What happens when you contact iiNet with a problem?
After speaking to a friendly customer service representative (CSR) your issue can usually be fixed on the spot.
But sometimes the situation is a little more complex than first appears. So some detective work may be required. In some cases – a lot more detective work.
In this article, we take you on a journey that reaches from Cape Town to Perth and outback Western Australia, crossing the paths of multiple iiNet departments… leading to a very unexpected outcome.
It started with a phone call…
Earlier this year, we got a call from Julie, an iiNet customer for nearly 13 years. Based in Perth, Julie traveled to Onslow on a regular basis but found her mobile phone had no coverage when she got there.
Where is Onslow, you ask? It’s a coastal town in the Pilbara region of Western Australia, approximately 1,300km north of Perth.
Julie spoke to Lisa, one of our CSRs based in Cape Town who was on the case and asked for more info. Julie was happy to oblige with a map and photo saying, “I would have gotten closer photos, but it’s snake country in there, so these will have to do.”
The problem was that someone had taken up residence at the mobile phone tower: an eagle with an elaborate nest. It was something the locals had been aware of for some time. Julie said, “The initial discussion was that they used to get Optus coverage but now do not, due to the eagles nest. They all seem to know about it. I don’t know what types of mobiles they had, neither how long the nest has been there.”
iiNet’s mobile phone service is based on the Optus’ network and after some initial enquiries, Lisa realised that this query was getting into some interesting territory and required some eyes on the ground. So, her internal enquiries made it to Marcus – iiNet’s Group Mobile Product Manager – who looks after our mobile products as well as managing the coverage in regional and remote areas.
Time for some detective work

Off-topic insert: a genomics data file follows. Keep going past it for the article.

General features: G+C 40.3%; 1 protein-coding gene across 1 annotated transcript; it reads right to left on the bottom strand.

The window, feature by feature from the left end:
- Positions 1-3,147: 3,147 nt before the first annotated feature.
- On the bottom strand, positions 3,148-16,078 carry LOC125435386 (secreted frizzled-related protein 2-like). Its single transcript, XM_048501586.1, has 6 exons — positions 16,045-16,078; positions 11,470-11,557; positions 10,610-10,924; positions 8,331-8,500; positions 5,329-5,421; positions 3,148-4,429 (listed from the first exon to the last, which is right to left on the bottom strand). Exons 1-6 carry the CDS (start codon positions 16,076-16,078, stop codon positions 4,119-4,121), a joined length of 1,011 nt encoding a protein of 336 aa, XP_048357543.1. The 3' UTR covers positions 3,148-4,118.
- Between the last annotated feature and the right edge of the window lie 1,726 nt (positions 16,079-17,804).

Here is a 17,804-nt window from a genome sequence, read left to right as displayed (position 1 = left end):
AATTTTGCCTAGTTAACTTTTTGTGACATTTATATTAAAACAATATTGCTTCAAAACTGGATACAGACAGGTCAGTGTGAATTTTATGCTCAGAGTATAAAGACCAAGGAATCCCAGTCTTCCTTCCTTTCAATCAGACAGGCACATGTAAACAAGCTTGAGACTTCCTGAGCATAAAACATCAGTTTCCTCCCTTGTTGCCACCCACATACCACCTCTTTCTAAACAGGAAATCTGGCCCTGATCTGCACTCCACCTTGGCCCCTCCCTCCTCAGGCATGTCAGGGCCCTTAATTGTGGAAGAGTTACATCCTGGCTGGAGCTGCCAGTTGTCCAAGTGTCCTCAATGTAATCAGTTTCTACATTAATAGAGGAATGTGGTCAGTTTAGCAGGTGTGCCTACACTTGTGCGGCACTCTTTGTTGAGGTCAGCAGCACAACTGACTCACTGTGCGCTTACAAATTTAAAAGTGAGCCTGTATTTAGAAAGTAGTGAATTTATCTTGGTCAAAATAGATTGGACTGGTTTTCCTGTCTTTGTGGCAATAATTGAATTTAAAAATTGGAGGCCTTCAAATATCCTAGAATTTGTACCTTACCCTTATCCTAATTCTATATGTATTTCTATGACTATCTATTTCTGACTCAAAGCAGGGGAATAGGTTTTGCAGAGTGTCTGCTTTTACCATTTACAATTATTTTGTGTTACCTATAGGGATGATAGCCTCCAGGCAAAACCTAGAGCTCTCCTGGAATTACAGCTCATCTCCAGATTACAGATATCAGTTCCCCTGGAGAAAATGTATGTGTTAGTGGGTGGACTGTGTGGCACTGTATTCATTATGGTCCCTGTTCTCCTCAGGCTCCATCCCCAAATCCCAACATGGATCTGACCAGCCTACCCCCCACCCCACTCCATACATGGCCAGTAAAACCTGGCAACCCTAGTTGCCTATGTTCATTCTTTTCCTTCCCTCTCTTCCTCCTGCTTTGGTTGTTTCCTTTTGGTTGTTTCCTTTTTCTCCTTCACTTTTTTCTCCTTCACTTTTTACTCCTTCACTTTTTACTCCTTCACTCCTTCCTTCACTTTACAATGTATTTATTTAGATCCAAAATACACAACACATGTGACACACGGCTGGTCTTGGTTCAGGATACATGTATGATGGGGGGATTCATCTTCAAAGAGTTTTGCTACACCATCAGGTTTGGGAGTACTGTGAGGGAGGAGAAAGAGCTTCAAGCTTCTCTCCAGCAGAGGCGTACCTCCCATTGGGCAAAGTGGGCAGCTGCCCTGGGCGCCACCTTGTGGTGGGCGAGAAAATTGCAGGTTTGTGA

Like an episode of The Wire, Marcus was on the case and told Julie he would follow up with his Optus counterparts. Julie knew she was in good hands. “Thanks Marcus, you’re a good man,” she said. “May the force be with you.”
The WA Optus network team checked on the Onslow “bird tower” and reported back to Marcus that no alarms had been activated and the site was taking call traffic as per normal.
Marcus knew that the bird tower was one of three Optus towers in the area that serviced customers for Optus and iiNet. The other two were at Landsdale and Greenwood.
Getting a bit technical, the bird tower was 3G 900 MHz only, meaning that it only supported handsets that used this frequency. For example, newer phones from the last few years would be fine. There were no 2G (older style mobile) or 3G 2100 MHz towers (like what you find in the city) in Onslow, however there were at the Landsdale and Greenwood sites.
The plot thickened when network records showed that Landsdale and Greenwood were Julie’s two primary serving towers when she was outside the Onslow area. In other words, the bird tower in Onslow was not providing a service for Julie but it was for others. So if the tower and the eagle’s nest weren’t the issue, what was?
Looking at network records, Marcus discovered that Julie was using an iPhone 3GS. A model that was not compatible with the 3G 900 MHz frequency (only with 2G and 3G 850 MHz and 2100 MHz). He also saw that Julie’s previous mobile was an LG GS290 which is a 2G (GSM) only handset.
This information cracked the case wide open. Regrettably neither handset was compatible with the Optus 3G network in Onslow. That’s why Julie was getting very poor or no coverage at all. With or without the bird’s nest – the problem lay in the lack of compatibility between Julie’s mobile phone and the servicing towers in the area.
So, the only way for any customer in the area to receive signal is to have a mobile phone handset that runs on the 900 MHz 3G frequency. Instead of Julie having to go out and buy a new phone straight away, Marcus suggested that she use a trial handset from iiNet to see what the experience was like.
Case closed with a happy ending… for all
Julie thanked everyone for their help getting to the bottom of her trouble. She’ll be trialing a handset in Onslow soon.
In the meantime, the Optus team has done their own digging. Apparently, the tower in Julie’s original photo was actually a Telstra (850 Mhz) tower and the Optus tower was located to the right (the main image featured in this article). There was a nest on the Optus tower but because it was above the panels there wasn’t any service degradation. Optus has since been to the site and verified that the site works with a 900Mhz handset.
And the eagle wins in this story too. As part of Optus’ commitment to the environment, the welfare of wildlife is taken into consideration and Optus are currently building a new tower for the birds – right next to their current home.
All’s well that ends well. Marcus hung up his hat and the case of the Mystery of Bird Tower was closed.